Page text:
01/02/2015 · 10:18 am
On a summer Saturday night in Inverness, a fight broke out between two men outside a fast-food restaurant, and three police officers turned up to stop the trouble.
All three policemen should have been unarmed: that’s the fundamental rule of British policing since 1829. Our police go unarmed except for a concealed truncheon. And that has been the rule for nearly two centuries: firearms are carried as an exception, only on specific occasions when a senior officer decides guns will be necessary.
But each of the three policemen who showed up to stop the fight in Inverness were carrying handguns, identified as Glock 17 semi-automatic pistols.
Police Scotland says that these officers – and 272 others – represent less than 2% of the total force, that armed police officers won’t routinely be patrolling the beat, and that
By having a small number of specialist armed officers available 24 hours a day, seven days a week, this means that if the need does arise, we are ready.
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Filed under Police
Tagged as Alison McInnes, Christine Grahame, Convention of Scottish Local Authorities, Cosla, Glock 17, Graeme Pearson, gun control, John Finnie, John McNeill, Justice Sub-Committee on Policing, Kevin Stewart, Margaret Mitchell, Peter Waddington, Police Scotland, Scottish Police Authority, Stephen House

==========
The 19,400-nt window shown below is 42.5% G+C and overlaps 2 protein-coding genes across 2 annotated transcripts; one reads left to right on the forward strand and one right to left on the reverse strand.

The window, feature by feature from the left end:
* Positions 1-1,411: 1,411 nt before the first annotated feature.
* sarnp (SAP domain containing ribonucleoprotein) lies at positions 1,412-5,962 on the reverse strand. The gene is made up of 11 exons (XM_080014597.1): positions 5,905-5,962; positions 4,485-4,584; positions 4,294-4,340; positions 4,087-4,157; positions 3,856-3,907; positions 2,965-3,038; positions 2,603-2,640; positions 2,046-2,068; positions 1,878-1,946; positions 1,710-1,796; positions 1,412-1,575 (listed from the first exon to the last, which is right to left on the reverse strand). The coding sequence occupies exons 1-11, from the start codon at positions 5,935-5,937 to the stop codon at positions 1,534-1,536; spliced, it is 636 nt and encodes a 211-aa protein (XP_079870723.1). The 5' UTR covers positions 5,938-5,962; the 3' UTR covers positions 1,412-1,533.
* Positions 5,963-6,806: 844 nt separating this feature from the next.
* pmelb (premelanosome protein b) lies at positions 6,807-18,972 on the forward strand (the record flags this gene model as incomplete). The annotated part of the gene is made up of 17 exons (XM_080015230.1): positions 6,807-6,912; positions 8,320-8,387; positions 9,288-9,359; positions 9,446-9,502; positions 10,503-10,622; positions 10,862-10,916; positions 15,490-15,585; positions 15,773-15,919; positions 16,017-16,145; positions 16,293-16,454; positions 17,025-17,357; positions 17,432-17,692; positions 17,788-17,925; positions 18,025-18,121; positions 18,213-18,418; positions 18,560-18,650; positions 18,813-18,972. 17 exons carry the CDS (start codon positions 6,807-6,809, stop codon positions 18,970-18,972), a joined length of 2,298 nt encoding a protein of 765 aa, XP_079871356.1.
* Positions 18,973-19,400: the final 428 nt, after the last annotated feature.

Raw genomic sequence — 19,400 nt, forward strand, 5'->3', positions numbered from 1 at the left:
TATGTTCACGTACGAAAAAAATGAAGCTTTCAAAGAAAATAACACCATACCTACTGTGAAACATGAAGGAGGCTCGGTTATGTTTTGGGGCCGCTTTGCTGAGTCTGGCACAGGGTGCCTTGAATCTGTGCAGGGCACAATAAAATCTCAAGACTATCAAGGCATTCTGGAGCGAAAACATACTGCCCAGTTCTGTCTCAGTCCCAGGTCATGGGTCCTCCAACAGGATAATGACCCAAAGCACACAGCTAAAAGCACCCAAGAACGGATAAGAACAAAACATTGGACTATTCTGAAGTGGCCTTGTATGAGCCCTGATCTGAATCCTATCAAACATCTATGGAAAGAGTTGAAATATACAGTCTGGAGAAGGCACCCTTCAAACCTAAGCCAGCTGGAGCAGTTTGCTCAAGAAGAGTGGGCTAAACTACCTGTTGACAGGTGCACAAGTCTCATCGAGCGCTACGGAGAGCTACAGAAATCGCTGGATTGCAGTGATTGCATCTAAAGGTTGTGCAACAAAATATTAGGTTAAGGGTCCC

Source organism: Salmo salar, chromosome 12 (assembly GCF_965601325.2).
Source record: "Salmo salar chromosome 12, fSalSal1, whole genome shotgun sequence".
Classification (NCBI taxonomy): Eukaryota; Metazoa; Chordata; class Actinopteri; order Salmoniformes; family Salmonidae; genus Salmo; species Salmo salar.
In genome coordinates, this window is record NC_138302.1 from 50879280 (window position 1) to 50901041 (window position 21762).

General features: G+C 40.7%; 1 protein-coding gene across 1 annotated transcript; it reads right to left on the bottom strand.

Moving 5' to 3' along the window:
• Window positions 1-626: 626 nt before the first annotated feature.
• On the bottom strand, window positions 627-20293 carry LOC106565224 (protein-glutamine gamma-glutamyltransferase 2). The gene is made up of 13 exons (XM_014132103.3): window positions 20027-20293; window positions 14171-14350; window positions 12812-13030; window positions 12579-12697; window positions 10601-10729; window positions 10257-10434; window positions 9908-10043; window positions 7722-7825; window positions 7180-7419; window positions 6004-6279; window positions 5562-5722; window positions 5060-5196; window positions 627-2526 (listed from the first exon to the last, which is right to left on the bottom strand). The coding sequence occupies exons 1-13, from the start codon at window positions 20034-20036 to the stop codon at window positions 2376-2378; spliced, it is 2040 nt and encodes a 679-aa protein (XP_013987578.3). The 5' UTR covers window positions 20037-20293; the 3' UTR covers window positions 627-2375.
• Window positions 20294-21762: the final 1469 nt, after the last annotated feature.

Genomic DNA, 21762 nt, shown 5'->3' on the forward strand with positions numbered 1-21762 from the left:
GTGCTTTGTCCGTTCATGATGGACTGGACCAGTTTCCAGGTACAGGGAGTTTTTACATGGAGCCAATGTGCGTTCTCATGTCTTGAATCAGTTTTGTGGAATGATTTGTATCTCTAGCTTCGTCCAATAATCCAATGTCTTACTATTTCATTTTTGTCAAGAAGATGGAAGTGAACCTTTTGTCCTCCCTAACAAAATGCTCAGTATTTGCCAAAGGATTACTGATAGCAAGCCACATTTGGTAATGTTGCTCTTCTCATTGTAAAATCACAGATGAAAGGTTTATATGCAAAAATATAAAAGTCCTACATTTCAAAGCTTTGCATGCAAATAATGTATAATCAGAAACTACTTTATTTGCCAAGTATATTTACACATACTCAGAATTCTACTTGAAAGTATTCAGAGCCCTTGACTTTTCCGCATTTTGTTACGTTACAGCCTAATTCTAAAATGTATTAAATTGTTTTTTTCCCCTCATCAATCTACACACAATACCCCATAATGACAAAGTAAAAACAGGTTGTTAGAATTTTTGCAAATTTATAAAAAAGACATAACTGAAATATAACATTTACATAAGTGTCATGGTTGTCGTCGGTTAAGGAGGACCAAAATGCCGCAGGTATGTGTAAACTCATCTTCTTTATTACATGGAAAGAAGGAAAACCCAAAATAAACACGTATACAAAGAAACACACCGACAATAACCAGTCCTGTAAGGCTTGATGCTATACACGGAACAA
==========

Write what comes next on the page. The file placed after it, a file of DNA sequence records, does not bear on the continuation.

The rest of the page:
24/08/2012 · 8:15 am
In quick summary: in November 2008 an oil billionaire, Sir Ian Wood, got an idea for a concrete Italian-style piazza in the centre of Aberdeen, to be achieved by transferring a public park into private ownership. He offered to spend £50M of his own money to part-pay for his stony vision. (He likes concrete and no trees: Union Terrace Gardens has lots of trees.) (Update: apparently some of the trees would have survived.)
Annie Lennox, November 2011:
If Sir Ian Wood wants to invest £50m into the centre of Aberdeen, that is fundamentally good, but I disagree with the way he’s going about it. It is not because I’m a reactionary, it is not because I’m against modernity or change. It is the way that this was done; it is short-termism, it is short-sighted.
From what I am gathering, he is not saying: “I have £50m, I want to talk to you, I want to hear what you guys want.” He’s telling the city this is what he will do with it. I think it’s very imperious. I think it is very, very important to listen to more people, the people who are living there, the citizens of the town.
This offer from Sir Ian Wood interrupted a long-term plan for developing Union Terrace Gardens. A consultation was carried out, which overall rejected Wood’s scheme, and then in November 2011 the SNP-controlled council had the Electoral Commission run a referendum across the whole City – in which Wood’s scheme won by a slight majority.
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Filed under Oil, Scottish Culture, Scottish Politics
Tagged as Aberdeen, ACSEF, Alex Salmond, Annie Lennox, Callum McCaig, democracy, Donald Trump, Douglas Daniel, Kevin Stewart, Mark McDonald, referendum, Renee Slater, Sir Ian Wood, Stewart Stevenson, Suzanne Kelly, Union Terrace Gardens